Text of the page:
By Dmetri Kakmi

A minutely remembered description of a formative years on an Aegean island, marked through the livid competition of opposed but neighboring cultures. it really is an account of the way a Greek boy born on a Turkish island attempts to make feel of the escalating rigidity among Greek and Turk, Muslim and Christian, mom and dad. It indicates with chilling readability how violence begets violence, in even the main unforeseen of individuals. it's also concerning the pains of exile and the invention of lengthy buried secrets and techniques that experience infected the passionate hatred that exists among the 2 groups.

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The dazzling script for this drama, perhaps the star of the production itself, is the interpretive literary discourse on modern Japan appearing concurrently in the pages of the local Arabic and Ottoman Turkish press, the Ottoman and French press published by exiles resident in European capitals and smuggled into the empire, and other miscellaneous literary forms such as books, pamphlets, and poetry collections. All of these forms of expression verbalized and/or otherwise influenced Ottoman public opinion about the distant East Asian nation by extolling the virtues of Japan’s modernization program and the strength of its people’s moral character.

Against this intellectual milieu, Chapter 4 explores the efforts to conduct Ottoman-Japanese diplomacy as a very real response to challenges that both powers faced at the time. Though ultimately these attempts are a failed experiment between the “two citadels of Asia,” they are the backdrop for the Ottoman transformation from a “Sick Man of Europe” into the “Japan of the Near East”—in other words, the Ottoman migration out of Europe and into East. Due to the significant contributions of the Tatar Muslim political activist Abdürreşid İbrahim in attempting to forge this relationship, he will be discussed in a separate section.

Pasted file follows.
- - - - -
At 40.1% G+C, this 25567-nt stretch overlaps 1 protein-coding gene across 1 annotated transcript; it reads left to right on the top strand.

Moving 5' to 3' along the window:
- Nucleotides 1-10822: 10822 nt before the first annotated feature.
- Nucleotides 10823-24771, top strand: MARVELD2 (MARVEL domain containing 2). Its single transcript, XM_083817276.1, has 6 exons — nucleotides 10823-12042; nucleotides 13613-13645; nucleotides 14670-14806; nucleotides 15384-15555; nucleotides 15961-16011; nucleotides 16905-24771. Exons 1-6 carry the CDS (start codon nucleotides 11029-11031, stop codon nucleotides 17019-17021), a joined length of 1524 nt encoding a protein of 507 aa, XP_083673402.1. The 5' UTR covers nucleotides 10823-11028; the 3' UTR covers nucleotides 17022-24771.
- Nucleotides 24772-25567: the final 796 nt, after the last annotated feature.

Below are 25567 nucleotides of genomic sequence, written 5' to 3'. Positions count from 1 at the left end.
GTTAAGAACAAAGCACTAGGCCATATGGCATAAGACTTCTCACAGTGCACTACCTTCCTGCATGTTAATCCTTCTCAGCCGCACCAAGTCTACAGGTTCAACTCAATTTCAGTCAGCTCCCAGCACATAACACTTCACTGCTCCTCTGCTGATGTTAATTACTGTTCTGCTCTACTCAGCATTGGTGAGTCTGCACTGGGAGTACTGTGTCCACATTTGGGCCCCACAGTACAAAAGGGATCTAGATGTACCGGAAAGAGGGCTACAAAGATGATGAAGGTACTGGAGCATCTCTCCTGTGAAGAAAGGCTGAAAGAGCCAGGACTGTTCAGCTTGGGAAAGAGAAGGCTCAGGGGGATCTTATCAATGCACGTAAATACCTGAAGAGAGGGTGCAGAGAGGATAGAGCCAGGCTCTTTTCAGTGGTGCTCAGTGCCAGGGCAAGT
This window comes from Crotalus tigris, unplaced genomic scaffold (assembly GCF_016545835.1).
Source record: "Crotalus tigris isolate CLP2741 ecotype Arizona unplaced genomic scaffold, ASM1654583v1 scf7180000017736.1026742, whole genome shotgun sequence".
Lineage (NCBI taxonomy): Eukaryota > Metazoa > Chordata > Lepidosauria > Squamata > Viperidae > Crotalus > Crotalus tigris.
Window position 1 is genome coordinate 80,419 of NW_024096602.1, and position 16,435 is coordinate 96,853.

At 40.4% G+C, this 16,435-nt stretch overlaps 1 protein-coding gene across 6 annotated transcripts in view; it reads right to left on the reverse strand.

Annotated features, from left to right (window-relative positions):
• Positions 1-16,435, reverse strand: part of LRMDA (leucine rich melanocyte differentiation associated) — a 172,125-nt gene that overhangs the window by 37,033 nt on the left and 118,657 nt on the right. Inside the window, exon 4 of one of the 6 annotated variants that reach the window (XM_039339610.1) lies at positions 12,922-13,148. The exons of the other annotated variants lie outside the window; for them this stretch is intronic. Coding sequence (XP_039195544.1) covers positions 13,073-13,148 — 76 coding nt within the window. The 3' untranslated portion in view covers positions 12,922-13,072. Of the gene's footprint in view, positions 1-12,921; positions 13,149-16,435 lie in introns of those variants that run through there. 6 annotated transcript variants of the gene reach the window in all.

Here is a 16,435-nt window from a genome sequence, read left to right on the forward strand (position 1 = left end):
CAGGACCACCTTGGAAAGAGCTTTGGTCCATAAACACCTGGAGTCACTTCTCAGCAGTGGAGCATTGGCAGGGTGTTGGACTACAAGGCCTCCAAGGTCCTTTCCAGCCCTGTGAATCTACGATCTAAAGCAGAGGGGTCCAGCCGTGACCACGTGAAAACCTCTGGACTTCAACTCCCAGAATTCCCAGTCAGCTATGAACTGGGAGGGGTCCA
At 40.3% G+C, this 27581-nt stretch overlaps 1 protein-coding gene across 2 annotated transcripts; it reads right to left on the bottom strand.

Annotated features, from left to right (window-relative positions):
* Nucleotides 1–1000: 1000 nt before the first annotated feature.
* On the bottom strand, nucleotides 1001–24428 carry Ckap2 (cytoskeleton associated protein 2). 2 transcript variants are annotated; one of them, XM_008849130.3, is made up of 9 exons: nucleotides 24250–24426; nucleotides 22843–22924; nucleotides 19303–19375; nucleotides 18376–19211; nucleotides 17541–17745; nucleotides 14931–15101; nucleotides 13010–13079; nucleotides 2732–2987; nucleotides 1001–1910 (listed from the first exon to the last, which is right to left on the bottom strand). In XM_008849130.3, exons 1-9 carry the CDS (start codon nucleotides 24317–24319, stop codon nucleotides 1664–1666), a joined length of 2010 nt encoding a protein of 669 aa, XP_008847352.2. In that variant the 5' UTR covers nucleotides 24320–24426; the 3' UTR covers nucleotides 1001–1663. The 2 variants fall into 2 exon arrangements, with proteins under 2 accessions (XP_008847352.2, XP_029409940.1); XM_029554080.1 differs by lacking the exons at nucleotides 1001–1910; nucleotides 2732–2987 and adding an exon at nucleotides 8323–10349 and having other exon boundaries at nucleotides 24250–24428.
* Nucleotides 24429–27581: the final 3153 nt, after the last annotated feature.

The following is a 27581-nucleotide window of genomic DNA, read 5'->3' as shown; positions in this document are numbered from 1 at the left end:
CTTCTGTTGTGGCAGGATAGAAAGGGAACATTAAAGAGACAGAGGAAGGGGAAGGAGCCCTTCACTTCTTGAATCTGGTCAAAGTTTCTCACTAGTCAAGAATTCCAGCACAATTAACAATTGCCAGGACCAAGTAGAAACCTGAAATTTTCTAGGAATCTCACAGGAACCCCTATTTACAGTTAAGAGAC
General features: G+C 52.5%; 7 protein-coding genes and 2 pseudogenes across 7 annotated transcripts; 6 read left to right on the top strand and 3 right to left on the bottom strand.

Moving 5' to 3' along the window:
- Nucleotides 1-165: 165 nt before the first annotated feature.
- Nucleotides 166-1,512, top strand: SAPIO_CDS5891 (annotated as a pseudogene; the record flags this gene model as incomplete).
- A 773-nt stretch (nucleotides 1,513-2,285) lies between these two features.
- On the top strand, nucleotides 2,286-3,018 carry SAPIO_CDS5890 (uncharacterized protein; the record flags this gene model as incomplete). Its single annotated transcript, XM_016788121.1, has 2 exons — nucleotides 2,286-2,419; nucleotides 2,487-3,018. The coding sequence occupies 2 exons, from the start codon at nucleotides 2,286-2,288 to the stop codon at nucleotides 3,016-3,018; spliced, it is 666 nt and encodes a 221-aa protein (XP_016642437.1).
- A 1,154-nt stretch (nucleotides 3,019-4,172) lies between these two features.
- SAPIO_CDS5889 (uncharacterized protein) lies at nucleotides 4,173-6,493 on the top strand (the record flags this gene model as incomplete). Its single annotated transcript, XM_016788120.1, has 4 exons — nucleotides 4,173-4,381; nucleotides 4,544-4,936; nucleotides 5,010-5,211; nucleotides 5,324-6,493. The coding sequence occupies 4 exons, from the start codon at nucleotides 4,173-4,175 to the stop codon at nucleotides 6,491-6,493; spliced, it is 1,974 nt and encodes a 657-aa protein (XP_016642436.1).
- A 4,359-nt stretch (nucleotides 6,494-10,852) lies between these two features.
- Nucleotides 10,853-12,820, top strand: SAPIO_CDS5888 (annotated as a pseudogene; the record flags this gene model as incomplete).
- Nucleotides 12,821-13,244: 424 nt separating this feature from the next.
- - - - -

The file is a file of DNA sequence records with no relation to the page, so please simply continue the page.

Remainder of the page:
The inclusiveness of Arabo-Islamic cultural heritage symbolized by Arabic language, the Islamic faith, and a shared history with other Muslims and non-Muslims, and not necessarily a distinct racial connotation of the term Arab, prevailed in their consciousness. Interestingly, despite the potential for a strongly ethnic understanding of the term “Arab” to unite Arab Christians and Muslims where their religiosity divided them, most Arab Christian writers tended instead to delineate a mutually shared Arab identity in terms corresponding to those of Arab Muslims: as coinheritors of an Arab, Islamic tradition.

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